Still wondering why your legal website or blog is losing traffic? Here’s yet another possibility: Duplicate Content.
In one recent example, Conrad Saam identified a law firm website that had content that was duplicated across as many as 58 other sites.
How does this happen?
Duplicate content can occur in a variety of ways. At one end of the spectrum, it can be created because of a technical “glitch” on your site. For example, perhaps you have WordPress or a plugin configured in a way that creates duplicate page titles each time you publish a new page. It can also happen as a result of configuration mistakes with post categories and tags.
It can also be the result of content scrapers. In a nutshell, spammers scrape content from your site and publish elsewhere.
Often times, it’s the result of purchasing canned content for your website. In other words, you pay someone to build you a website (or multiple websites) and add content and the web designer/developer uses the same page content across many other sites. This appears to be the culprit in Conrad’s example.
What’s the problem with duplicate content?
Aside from appearing cheap and potentially creating an ethics issue (in the case you mislead readers to believe the content is written by you, a lawyer), duplicate content can crush your pages’ visibility in search results.
As Google notes in their Webmaster Tools Help:
Google tries hard to index and show pages with distinct information. This filtering means, for instance, that if your site has a “regular” and “printer” version of each article, and neither of these is blocked with a noindex meta tag, we’ll choose one of them to list. In the rare cases in which Google perceives that duplicate content may be shown with intent to manipulate our rankings and deceive our users, we’ll also make appropriate adjustments in the indexing and ranking of the sites involved. As a result, the ranking of the site may suffer, or the site might be removed entirely from the Google index, in which case it will no longer appear in search results.
There has been some recent confusion about whether duplicate content can actually hurt your site. First, there isn’t a duplicate content penalty, at least not as a “penalty” is typically understood.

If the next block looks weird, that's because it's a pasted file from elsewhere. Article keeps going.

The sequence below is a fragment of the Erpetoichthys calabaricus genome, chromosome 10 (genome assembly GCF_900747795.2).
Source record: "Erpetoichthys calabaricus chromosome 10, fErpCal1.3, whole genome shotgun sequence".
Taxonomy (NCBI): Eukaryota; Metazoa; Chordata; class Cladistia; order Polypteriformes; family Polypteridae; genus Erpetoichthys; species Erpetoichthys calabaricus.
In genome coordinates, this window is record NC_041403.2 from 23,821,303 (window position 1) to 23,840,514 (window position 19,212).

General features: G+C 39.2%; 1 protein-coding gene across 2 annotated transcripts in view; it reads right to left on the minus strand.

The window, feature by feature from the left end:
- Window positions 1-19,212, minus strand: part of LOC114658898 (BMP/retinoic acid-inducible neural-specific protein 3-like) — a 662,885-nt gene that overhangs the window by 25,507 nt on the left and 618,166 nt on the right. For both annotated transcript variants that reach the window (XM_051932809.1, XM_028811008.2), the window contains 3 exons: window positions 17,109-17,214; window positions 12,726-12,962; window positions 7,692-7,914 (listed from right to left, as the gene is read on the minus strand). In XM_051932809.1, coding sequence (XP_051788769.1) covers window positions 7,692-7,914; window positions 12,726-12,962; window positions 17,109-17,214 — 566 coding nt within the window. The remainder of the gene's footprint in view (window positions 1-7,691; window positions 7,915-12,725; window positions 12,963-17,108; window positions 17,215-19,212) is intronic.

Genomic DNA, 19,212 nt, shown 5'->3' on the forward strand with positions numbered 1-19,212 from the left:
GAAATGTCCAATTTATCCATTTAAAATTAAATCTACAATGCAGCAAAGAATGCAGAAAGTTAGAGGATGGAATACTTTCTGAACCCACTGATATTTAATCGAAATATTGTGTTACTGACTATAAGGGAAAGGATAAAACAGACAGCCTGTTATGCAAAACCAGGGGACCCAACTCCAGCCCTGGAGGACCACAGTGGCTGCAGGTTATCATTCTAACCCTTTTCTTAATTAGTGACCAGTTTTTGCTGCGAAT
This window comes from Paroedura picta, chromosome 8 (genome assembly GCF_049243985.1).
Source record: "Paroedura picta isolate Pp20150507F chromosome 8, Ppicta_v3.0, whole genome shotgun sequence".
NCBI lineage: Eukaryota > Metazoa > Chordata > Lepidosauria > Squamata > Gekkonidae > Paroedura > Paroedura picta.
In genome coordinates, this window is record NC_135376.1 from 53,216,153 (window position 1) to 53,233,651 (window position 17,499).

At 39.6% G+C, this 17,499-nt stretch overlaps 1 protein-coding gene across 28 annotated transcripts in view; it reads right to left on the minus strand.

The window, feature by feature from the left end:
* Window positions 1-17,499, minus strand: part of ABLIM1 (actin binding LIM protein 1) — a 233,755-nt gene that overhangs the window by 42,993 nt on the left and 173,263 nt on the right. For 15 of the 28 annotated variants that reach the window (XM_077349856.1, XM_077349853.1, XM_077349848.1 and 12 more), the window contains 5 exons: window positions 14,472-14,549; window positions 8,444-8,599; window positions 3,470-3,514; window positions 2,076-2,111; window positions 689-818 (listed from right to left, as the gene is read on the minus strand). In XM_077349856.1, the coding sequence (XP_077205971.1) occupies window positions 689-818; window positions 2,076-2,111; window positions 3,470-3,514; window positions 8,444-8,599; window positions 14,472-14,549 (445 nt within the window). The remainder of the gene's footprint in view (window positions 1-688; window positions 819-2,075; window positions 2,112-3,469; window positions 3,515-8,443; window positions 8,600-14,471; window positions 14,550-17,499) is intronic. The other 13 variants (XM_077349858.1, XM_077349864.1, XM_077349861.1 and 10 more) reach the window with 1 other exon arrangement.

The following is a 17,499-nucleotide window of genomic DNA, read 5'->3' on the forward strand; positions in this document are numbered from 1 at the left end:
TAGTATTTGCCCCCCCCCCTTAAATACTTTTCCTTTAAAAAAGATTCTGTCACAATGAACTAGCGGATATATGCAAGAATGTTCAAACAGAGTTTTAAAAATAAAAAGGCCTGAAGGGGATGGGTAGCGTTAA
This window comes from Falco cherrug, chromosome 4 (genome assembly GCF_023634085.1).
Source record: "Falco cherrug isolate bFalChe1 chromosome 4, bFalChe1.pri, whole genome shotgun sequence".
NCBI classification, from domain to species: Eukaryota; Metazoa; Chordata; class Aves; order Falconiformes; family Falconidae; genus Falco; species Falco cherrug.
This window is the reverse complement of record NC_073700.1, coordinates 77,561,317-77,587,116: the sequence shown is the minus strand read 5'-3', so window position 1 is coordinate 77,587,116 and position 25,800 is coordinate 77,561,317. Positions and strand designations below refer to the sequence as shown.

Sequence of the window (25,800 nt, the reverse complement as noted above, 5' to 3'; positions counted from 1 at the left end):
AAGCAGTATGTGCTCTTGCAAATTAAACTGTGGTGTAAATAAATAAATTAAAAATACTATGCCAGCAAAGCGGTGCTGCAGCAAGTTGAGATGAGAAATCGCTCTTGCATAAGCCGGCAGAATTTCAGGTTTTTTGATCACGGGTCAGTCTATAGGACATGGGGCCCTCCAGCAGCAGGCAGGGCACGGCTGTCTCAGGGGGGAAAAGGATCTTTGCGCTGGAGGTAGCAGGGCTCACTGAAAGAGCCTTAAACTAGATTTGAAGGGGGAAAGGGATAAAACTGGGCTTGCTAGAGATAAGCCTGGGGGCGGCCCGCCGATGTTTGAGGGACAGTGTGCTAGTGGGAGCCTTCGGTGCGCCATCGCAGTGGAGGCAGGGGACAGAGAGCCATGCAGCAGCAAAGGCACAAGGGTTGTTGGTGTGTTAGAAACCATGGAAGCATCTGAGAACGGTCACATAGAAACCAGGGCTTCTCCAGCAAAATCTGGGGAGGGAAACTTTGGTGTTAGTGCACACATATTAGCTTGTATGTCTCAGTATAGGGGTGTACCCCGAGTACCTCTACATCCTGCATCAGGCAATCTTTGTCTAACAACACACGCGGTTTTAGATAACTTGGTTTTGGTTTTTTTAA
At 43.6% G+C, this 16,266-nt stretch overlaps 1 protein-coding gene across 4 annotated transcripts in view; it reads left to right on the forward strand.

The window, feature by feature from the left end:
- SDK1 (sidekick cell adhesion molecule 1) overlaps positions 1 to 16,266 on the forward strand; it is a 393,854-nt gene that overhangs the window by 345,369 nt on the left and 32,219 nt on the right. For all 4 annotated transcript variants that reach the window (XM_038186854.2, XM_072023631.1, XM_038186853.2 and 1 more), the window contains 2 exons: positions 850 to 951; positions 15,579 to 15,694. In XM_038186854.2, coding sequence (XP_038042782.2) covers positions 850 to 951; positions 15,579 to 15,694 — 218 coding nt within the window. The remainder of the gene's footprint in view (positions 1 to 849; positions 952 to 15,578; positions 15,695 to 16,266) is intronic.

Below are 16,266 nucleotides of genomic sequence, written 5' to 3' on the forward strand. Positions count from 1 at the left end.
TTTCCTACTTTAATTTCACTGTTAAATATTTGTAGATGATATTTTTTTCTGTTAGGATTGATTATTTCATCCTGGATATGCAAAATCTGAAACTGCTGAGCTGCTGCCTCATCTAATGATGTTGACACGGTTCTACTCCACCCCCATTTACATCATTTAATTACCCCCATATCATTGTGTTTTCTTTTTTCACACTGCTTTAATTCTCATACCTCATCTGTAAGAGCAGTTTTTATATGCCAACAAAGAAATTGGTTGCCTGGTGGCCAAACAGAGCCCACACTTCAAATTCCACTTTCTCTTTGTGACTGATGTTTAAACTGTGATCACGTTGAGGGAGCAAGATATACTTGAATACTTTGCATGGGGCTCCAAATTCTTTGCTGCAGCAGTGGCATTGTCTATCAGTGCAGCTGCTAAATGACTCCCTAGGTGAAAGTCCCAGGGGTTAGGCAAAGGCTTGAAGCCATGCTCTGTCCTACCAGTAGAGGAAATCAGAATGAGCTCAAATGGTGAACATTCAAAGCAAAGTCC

It’s important to distinguish duplicated sections of content, like disclaimers, from wholesale page duplication across several sites. In a nutshell, you don’t need to stress about minor duplication that servers a valid purpose. On the other hand, if you’re the target of a scraper or you’ve purchased page content that’s being used all over the place, you’ll probably want to take some corrective action.
What can be done?
The first step is to check whether you have a duplicate content problem. As Conrad recommends, you can simply search for a potentially duplicated paragraph in Google and see if other pages contain the same content. You can also check for duplicate content problems in Google Webmaster Tools.
If the duplication is accidental (i.e. configured misstep), you simply need to identify the offending setting(s)/plugin(s). You can learn more about fixing duplicate content issues like these, here.
In the event that the duplication is more insidious, you’ll probably have a bit of leg-work to do.
If you paid someone to write web content that has been duplicated, you need to check whether the terms of your agreement required that it be unique. If so, get your money back and revise (or kill) the duplicated pages.
If you’re thinking about hiring someone to write content for your site, make sure that they guarantee uniqueness. Of course, you should also maintain exclusive editorial control of everything posted to your site. Outsourcing web content can be fraught with ethical obstacles.